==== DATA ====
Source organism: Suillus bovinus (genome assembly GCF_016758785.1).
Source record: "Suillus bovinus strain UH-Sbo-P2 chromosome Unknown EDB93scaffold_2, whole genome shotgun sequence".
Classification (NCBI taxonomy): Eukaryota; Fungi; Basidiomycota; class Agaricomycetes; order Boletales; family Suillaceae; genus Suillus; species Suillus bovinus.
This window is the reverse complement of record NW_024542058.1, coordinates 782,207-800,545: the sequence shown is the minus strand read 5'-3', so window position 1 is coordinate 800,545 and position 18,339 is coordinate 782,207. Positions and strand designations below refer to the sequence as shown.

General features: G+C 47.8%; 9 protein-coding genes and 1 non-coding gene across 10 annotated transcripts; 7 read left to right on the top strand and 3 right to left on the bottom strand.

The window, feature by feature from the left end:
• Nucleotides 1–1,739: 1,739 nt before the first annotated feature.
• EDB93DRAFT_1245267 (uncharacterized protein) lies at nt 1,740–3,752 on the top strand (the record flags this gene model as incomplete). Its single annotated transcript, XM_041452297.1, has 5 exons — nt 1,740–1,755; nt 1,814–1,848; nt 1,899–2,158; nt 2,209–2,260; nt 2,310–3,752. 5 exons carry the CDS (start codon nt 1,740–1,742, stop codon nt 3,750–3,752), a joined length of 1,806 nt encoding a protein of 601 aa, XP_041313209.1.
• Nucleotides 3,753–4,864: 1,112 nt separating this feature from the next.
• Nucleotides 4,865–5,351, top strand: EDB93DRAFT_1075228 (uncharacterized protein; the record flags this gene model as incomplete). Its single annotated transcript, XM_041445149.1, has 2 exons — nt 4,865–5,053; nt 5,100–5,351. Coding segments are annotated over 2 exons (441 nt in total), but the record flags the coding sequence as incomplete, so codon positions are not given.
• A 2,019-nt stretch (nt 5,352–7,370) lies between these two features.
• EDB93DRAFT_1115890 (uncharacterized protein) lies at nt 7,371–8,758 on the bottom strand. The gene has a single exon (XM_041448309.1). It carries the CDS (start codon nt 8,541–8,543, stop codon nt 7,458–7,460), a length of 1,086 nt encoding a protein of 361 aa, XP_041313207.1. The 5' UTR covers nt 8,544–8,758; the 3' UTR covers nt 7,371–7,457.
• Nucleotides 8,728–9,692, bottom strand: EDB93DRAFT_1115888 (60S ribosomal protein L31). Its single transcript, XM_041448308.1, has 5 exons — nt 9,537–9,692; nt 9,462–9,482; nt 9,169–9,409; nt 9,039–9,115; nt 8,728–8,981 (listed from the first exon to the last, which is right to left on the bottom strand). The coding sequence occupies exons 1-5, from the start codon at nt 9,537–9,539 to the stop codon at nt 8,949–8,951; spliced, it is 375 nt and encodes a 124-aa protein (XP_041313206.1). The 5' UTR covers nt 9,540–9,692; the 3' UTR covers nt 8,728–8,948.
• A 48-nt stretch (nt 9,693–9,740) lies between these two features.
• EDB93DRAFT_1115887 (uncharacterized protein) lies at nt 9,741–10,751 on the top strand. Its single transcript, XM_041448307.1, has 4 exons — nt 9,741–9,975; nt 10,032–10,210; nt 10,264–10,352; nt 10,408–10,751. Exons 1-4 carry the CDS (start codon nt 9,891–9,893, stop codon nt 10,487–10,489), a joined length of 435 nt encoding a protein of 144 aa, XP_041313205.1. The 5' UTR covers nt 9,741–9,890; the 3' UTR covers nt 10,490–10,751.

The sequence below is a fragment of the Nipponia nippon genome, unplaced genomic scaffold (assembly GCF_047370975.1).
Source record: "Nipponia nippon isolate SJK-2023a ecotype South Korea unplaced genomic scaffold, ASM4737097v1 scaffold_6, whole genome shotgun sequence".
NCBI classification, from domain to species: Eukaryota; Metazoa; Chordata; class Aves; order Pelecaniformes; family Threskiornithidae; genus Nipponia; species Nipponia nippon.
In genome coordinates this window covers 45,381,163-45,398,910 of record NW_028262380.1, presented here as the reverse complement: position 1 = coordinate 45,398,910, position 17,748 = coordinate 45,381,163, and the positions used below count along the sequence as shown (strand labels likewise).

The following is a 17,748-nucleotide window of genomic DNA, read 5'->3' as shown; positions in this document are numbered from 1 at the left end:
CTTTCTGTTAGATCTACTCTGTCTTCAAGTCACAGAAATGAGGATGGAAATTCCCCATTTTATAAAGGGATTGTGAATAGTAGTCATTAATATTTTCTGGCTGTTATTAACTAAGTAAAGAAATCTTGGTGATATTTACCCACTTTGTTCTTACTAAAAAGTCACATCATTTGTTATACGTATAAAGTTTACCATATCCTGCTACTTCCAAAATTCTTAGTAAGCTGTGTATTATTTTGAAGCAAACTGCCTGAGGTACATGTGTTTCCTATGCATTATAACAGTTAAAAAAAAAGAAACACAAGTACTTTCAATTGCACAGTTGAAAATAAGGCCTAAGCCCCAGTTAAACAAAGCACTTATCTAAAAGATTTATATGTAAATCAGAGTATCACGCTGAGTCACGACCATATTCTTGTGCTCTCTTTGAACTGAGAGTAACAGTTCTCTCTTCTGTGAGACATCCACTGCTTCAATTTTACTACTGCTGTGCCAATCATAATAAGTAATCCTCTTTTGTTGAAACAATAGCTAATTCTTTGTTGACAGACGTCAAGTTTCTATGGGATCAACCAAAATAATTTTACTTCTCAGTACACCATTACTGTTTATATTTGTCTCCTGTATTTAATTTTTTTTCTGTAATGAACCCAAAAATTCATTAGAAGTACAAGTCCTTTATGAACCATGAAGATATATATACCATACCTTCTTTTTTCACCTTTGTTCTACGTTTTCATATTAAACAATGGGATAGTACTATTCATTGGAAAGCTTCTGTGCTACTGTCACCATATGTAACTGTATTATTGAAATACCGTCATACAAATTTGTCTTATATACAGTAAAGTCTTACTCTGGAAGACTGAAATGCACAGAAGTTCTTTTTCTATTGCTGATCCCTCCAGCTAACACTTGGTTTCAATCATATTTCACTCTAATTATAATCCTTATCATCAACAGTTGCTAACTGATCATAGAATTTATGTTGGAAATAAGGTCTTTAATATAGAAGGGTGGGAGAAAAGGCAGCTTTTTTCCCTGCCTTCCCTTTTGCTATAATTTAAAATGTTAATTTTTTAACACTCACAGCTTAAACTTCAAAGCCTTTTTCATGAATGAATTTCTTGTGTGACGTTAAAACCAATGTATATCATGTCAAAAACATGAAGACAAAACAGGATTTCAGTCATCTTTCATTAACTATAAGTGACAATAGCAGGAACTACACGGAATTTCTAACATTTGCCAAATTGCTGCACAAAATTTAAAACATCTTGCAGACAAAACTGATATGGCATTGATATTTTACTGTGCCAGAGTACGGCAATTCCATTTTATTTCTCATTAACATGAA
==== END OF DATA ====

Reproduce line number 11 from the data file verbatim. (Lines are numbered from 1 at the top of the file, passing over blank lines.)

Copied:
• A 2,019-nt stretch (nt 5,352–7,370) lies between these two features.